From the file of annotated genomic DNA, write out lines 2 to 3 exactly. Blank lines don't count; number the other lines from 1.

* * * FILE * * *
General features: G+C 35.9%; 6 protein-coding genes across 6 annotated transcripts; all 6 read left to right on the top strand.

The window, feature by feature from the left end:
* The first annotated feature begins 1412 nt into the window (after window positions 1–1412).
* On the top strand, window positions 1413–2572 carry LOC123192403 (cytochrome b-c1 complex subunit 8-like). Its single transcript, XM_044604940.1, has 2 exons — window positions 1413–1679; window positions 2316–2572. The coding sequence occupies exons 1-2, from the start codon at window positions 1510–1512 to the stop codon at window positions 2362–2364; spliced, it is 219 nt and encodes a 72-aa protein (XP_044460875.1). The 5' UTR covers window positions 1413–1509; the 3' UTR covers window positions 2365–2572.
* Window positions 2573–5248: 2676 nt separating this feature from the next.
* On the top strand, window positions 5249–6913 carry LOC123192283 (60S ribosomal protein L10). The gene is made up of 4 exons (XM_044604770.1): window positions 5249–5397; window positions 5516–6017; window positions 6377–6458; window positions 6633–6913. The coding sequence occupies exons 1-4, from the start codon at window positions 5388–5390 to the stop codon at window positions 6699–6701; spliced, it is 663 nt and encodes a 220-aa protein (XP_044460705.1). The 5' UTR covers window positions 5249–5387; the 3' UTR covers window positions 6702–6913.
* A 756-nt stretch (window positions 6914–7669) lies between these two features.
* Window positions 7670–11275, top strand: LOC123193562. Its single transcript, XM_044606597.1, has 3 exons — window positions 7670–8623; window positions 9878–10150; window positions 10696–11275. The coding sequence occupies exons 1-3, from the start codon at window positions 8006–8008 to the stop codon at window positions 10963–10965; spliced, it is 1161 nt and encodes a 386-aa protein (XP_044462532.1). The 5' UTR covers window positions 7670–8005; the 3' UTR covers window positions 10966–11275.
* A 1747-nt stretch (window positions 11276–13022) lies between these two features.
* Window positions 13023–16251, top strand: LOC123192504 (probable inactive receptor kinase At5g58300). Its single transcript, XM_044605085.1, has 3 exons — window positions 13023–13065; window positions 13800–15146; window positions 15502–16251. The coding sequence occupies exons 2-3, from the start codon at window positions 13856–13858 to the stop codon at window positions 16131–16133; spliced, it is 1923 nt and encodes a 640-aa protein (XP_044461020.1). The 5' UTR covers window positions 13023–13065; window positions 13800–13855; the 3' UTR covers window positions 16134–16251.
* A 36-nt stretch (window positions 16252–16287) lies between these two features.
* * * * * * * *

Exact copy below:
The window, feature by feature from the left end:
* The first annotated feature begins 1412 nt into the window (after window positions 1–1412).